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Guidelines for Reporting Health Research A User's Manual

  • Erscheinungsdatum: 06.08.2014
  • Verlag: BMJ Books
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Guidelines for Reporting Health Research

Guidelines for Reporting Health Research is a practical guide to choosing and correctly applying the appropriate guidelines when reporting health research to ensure clear, transparent, and useful reports. This new title begins with an introduction to reporting guidelines and an overview of the importance of transparent reporting, the characteristics of good guidelines, and how to use reporting guidelines effectively in reporting health research. This hands-on manual also describes over a dozen internationally recognised published guidelines such as CONSORT, STROBE, PRISMA and STARD in a clear and easy to understand format. It aims to help researchers choose and use the correct guidelines for reporting their research, and to produce more completely and transparently reported papers which will help to ensure reports are more useful and are not misleading. Written by the authors of health research reporting guidelines, in association with the EQUATOR (Enhancing the QUAlity and Transparency Of health Research) Network, Guidelines for Reporting Health Research is a helpful guide to producing publishable research. It will be a valuable resource for researchers in their role as authors and also an important reference for editors and peer reviewers. Matthias Egger is professor of epidemiology and public health at the University of Bern in Switzerland, as well as professor of clinical epidemiology at the University of Bristol in the United Kingdom. George Davey-Smith is the editor of Systematic Reviews in Health Care: Meta-Analysis in Context , 2nd Edition, published by Wiley. Douglas G. Altman , Centre for Statistics in Medicine, University of Oxford and EQUATOR Network, Oxford, UK.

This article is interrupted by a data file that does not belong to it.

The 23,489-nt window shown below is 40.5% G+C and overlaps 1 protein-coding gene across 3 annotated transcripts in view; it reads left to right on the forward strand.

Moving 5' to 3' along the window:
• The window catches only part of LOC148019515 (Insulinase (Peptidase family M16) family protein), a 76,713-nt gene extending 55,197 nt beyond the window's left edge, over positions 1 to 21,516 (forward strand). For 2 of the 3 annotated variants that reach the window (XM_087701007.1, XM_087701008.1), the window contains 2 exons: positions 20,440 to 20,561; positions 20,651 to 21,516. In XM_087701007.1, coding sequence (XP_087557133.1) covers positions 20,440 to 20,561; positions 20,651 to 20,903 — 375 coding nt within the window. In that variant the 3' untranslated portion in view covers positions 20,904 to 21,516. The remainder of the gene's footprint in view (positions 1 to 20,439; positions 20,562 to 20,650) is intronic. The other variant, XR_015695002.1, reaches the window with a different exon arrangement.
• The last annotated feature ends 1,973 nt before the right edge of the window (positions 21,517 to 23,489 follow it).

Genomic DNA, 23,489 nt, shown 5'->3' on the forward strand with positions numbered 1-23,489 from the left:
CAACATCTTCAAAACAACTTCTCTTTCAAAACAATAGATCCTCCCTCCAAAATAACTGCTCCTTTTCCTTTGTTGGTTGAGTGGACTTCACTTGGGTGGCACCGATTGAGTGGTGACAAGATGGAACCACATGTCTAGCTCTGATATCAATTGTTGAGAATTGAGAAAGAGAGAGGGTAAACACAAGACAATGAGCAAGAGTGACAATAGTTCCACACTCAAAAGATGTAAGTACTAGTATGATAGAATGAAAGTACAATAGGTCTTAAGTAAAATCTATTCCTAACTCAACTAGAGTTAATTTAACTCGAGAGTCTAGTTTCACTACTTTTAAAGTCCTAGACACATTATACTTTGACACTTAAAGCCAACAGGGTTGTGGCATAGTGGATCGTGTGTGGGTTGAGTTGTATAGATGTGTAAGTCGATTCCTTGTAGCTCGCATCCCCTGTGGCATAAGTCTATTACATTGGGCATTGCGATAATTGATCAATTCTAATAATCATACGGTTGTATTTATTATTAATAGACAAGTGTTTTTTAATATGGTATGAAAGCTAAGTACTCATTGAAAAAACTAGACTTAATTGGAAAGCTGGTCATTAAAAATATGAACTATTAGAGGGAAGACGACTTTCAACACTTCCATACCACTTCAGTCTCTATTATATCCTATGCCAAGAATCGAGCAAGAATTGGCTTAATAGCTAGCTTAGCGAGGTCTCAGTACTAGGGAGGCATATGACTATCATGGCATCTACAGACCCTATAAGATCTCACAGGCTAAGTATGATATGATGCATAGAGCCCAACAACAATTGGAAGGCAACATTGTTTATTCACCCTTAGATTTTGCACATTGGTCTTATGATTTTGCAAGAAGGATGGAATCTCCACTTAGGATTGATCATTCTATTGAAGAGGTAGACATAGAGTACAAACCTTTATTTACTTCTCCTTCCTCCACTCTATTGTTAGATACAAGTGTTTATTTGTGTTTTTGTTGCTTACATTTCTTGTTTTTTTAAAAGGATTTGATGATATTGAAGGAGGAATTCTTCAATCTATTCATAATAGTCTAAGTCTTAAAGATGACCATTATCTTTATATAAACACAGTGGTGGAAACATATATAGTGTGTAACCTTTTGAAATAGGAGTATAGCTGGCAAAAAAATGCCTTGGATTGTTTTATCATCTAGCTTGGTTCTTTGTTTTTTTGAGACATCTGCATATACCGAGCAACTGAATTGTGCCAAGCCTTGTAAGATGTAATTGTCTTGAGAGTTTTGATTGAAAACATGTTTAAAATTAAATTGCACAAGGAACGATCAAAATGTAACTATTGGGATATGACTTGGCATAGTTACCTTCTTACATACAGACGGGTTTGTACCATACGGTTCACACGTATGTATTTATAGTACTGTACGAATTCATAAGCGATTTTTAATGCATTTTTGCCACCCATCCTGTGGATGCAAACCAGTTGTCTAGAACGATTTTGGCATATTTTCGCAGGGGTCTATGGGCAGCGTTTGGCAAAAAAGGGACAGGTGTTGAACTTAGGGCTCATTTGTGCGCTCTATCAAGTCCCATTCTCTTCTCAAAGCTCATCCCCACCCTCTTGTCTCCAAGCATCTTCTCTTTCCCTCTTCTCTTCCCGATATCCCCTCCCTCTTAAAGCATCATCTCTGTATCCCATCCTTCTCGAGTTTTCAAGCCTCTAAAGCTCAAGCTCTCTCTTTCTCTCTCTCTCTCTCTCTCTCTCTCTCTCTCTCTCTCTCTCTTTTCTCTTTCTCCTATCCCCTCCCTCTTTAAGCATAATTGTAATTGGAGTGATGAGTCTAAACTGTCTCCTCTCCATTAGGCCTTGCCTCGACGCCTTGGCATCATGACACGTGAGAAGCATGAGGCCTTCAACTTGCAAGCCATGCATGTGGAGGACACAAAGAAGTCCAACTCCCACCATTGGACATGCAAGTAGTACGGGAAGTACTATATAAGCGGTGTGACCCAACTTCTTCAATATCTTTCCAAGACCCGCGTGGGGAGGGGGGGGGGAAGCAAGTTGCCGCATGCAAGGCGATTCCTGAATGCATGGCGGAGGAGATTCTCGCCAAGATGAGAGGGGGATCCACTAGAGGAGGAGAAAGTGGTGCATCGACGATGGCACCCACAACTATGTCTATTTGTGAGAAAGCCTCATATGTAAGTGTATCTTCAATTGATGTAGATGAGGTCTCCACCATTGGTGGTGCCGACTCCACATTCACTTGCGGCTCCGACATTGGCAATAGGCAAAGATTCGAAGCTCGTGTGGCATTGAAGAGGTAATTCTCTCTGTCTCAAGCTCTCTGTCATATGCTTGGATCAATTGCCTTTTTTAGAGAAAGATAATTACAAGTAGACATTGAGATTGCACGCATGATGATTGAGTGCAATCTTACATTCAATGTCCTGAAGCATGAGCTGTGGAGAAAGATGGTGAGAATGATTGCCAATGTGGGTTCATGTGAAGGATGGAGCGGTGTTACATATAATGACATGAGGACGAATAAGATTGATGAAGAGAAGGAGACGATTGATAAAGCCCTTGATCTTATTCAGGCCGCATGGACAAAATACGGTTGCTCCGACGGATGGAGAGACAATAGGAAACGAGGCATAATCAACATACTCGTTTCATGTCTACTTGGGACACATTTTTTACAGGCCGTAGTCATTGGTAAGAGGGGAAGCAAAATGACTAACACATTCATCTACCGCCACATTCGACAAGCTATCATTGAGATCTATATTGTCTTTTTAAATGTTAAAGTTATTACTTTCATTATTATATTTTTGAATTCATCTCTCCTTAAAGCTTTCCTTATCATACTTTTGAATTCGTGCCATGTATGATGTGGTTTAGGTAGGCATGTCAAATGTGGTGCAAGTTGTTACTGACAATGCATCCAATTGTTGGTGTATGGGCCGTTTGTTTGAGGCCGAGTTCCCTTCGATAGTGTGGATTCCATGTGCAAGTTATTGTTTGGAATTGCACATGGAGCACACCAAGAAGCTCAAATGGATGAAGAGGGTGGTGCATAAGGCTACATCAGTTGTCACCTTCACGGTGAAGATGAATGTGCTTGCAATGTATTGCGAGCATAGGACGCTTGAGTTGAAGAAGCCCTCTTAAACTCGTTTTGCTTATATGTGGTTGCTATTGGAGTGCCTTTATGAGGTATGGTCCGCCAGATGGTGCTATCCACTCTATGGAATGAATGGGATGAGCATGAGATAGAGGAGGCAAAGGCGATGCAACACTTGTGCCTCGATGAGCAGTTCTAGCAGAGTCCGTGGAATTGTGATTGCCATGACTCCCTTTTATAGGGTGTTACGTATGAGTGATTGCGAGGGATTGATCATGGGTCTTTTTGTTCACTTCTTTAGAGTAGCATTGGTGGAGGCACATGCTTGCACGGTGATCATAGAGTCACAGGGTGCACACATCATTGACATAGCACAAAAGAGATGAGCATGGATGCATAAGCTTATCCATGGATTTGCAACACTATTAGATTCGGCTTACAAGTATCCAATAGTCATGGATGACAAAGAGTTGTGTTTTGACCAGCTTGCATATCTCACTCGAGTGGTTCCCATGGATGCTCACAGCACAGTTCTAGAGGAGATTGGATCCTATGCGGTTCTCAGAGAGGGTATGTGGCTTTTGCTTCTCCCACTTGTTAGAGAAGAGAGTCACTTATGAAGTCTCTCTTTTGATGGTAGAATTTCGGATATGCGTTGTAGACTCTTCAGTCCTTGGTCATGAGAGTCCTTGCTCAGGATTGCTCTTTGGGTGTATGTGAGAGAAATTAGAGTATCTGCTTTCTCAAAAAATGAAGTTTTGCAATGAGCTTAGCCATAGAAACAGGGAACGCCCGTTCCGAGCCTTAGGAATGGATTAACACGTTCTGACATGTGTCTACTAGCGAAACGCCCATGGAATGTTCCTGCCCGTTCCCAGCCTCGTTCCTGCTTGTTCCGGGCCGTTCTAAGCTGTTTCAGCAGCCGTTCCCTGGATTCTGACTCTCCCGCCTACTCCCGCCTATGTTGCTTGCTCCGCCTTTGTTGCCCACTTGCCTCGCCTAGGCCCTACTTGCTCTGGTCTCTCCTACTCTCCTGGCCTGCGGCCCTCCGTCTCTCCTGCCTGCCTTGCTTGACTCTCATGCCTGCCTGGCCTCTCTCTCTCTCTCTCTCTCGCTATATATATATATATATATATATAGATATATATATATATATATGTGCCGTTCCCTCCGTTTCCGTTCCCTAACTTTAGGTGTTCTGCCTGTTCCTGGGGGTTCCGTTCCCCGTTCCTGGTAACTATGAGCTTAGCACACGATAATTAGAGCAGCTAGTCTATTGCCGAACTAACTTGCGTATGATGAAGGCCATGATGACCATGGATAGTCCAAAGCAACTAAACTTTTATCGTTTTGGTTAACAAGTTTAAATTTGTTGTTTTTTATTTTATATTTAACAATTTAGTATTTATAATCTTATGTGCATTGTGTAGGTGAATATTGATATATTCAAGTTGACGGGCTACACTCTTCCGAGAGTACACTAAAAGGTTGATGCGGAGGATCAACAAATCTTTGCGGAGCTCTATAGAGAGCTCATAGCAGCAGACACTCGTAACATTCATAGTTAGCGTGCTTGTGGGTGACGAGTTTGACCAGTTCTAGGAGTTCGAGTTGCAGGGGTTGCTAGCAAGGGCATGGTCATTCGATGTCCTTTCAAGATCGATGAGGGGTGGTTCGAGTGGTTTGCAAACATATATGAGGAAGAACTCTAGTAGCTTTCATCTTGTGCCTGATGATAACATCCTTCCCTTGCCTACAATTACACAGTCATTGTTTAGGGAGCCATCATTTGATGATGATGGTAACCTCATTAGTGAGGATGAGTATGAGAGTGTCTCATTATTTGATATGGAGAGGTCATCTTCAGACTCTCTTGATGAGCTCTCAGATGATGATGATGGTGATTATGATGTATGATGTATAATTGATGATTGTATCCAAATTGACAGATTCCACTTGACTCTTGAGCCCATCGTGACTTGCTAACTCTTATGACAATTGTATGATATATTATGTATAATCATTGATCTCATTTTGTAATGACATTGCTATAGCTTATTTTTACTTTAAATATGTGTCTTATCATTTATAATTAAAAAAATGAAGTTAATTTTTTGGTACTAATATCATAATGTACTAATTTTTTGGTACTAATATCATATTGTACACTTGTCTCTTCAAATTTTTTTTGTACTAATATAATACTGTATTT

Format: ePUB
    Kopierschutz: AdobeDRM
    Seitenzahl: 344
    Erscheinungsdatum: 06.08.2014
    Sprache: Englisch
    ISBN: 9781118715611
    Verlag: BMJ Books
    Größe: 2692 kBytes
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Guidelines for Reporting Health Research


Guides to guidelines

Drummond Rennie, MD

University of California, San Francisco, USA

Good patient care must be based on treatments that have been shown by good research to be effective. An intrinsic part of good research is a published paper that closely reflects the work done and the conclusions drawn. This book is about preventing, even curing, a widespread endemic disease: biased and inadequate reporting. This bias and poor reporting threatens to overwhelm the credibility of research and to ensure that our treatments are based on fiction, not fact.